That's what is meant by "armature reaction"--the interaction ("fighting" almost) of the stator flux and the field flux. A perfect example of armature reaction is what happens as a generator is "loaded." Usually, as a generator is loaded if the operator does NOT watch the VAR or power factor meter as the generator load is increased, VARs will be reduced and may even begin flowing into the generator, and the power factor will swing towards unity (1) and may even begin to decrease in the leading direction. This is because the strength of the magnetic field of the armature is increasing as current flow through the armature windings increases--and it tends to "overcome" or reduce the effective strength of the rotor field. Unless the Automatic (AC) voltage regulator is very well adjusted to the grid tendencies, the generator terminal voltage will decrease slightyly because of the reaction between the armature field and the rotor field as the armature field strength increases. So, that's why operators usually have to increase excitation as a generator is loaded--to increase rotor field strength which is being effectively reduced as the stator (armature) field strength increases as current flow through the stator (armature) increases.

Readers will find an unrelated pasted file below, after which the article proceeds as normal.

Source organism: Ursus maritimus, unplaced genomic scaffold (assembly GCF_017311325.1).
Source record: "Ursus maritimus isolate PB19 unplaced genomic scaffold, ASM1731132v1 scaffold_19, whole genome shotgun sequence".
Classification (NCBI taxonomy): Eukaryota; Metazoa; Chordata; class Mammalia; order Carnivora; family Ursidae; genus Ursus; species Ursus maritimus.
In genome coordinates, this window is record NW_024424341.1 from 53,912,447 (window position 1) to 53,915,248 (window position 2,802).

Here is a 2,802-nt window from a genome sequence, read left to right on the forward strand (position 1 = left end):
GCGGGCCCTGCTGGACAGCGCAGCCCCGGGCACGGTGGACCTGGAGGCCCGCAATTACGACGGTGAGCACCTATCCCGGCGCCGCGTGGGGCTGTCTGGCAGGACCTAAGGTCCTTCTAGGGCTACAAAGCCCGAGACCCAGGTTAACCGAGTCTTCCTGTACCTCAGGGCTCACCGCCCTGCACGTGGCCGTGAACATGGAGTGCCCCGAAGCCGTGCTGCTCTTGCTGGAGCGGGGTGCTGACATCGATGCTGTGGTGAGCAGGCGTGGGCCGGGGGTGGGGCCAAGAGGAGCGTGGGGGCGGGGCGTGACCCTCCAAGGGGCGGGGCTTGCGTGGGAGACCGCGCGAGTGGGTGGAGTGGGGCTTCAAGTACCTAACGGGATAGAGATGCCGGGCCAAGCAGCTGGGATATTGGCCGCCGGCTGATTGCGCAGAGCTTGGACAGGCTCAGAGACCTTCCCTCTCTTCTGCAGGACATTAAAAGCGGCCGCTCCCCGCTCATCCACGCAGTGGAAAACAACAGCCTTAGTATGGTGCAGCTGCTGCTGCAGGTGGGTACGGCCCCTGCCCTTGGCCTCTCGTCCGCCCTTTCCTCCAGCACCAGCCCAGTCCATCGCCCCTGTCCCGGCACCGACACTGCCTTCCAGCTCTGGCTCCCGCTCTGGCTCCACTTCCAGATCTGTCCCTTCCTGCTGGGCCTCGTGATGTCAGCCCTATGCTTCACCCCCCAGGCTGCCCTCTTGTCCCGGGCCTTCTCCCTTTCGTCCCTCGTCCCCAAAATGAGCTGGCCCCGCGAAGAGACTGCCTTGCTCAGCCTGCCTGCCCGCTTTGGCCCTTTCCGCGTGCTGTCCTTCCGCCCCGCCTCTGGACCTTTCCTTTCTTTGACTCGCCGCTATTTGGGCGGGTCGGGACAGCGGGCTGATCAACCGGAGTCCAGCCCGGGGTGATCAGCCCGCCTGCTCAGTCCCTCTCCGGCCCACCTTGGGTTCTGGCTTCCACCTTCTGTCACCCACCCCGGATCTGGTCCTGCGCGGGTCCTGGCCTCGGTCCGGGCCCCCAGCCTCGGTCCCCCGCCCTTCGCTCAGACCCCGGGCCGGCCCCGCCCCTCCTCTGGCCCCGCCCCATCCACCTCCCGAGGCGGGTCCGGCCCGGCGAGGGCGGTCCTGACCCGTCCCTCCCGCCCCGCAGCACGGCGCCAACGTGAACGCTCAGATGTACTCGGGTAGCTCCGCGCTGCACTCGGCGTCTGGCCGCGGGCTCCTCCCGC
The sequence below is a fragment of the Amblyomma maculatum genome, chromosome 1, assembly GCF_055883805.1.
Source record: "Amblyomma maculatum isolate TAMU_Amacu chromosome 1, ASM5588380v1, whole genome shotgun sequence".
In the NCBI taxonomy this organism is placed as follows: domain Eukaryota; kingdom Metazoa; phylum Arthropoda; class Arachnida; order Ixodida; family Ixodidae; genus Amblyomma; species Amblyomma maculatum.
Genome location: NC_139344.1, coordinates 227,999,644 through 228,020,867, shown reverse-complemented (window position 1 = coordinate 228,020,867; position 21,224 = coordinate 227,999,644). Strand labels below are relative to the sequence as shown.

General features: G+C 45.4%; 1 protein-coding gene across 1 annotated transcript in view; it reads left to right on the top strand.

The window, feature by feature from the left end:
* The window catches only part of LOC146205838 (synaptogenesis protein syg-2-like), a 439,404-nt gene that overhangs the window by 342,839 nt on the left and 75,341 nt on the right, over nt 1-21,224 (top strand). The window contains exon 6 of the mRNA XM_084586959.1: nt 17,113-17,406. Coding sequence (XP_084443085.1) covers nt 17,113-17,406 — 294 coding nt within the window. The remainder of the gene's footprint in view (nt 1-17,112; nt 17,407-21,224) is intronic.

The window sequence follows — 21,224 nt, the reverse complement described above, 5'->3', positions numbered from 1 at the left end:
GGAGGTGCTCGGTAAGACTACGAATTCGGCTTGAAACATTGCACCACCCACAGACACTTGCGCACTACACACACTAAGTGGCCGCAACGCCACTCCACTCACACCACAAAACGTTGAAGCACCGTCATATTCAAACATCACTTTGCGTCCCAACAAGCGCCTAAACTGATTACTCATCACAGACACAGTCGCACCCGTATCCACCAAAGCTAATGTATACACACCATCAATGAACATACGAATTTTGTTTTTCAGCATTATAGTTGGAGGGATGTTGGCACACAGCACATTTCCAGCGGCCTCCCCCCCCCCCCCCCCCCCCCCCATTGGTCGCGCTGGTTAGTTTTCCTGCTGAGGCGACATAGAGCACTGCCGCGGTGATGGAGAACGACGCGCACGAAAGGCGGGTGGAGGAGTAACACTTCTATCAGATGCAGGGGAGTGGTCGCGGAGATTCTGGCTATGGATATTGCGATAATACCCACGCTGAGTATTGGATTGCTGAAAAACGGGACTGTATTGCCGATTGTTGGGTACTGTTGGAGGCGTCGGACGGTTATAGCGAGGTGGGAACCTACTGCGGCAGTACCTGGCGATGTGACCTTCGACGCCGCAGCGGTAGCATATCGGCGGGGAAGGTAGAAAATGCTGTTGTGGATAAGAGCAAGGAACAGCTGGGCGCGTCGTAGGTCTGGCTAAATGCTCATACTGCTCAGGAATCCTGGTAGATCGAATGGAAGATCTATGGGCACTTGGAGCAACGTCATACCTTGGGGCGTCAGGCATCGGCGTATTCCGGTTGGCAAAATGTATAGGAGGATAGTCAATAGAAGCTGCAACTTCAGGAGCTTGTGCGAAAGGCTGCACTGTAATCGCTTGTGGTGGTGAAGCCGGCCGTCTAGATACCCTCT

As has been mentioned previously, there is a fine Internet-based resource with some very "down-to-earth" descriptions of electrical power-production fundamentals at www.canteach.candu.org. Use the search function to look up "armature reaction" and you will find some very excellent information presented in a very easy-to-understand format.
I thank markvguy very much for his patience to explain the under-excited operation of turbogenerator.